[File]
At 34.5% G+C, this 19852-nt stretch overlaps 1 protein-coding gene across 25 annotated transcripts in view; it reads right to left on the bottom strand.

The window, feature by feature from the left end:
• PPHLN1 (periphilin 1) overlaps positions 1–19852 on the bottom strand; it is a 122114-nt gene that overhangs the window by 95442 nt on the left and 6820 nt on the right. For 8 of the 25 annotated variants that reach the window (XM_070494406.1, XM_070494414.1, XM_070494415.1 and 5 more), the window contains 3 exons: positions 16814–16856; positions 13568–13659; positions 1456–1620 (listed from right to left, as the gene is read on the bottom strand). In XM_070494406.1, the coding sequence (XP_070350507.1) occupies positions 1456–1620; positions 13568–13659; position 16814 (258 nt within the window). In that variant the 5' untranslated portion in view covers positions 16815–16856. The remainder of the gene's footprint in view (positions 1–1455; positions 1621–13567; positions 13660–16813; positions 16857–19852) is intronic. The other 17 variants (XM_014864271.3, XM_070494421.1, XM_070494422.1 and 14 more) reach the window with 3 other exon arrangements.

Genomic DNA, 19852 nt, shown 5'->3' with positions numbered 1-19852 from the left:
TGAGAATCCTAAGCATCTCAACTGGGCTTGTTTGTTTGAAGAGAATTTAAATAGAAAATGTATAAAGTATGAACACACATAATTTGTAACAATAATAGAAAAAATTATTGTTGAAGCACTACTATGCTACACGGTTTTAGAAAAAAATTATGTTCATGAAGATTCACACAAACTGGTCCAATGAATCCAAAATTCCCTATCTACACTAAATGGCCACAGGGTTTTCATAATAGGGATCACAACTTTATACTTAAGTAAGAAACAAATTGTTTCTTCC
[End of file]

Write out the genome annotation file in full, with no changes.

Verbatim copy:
At 34.5% G+C, this 19852-nt stretch overlaps 1 protein-coding gene across 25 annotated transcripts in view; it reads right to left on the bottom strand.

The window, feature by feature from the left end:
• PPHLN1 (periphilin 1) overlaps positions 1–19852 on the bottom strand; it is a 122114-nt gene that overhangs the window by 95442 nt on the left and 6820 nt on the right. For 8 of the 25 annotated variants that reach the window (XM_070494406.1, XM_070494414.1, XM_070494415.1 and 5 more), the window contains 3 exons: positions 16814–16856; positions 13568–13659; positions 1456–1620 (listed from right to left, as the gene is read on the bottom strand). In XM_070494406.1, the coding sequence (XP_070350507.1) occupies positions 1456–1620; positions 13568–13659; position 16814 (258 nt within the window). In that variant the 5' untranslated portion in view covers positions 16815–16856. The remainder of the gene's footprint in view (positions 1–1455; positions 1621–13567; positions 13660–16813; positions 16857–19852) is intronic. The other 17 variants (XM_014864271.3, XM_070494421.1, XM_070494422.1 and 14 more) reach the window with 3 other exon arrangements.

Genomic DNA, 19852 nt, shown 5'->3' with positions numbered 1-19852 from the left:
TGAGAATCCTAAGCATCTCAACTGGGCTTGTTTGTTTGAAGAGAATTTAAATAGAAAATGTATAAAGTATGAACACACATAATTTGTAACAATAATAGAAAAAATTATTGTTGAAGCACTACTATGCTACACGGTTTTAGAAAAAAATTATGTTCATGAAGATTCACACAAACTGGTCCAATGAATCCAAAATTCCCTATCTACACTAAATGGCCACAGGGTTTTCATAATAGGGATCACAACTTTATACTTAAGTAAGAAACAAATTGTTTCTTCC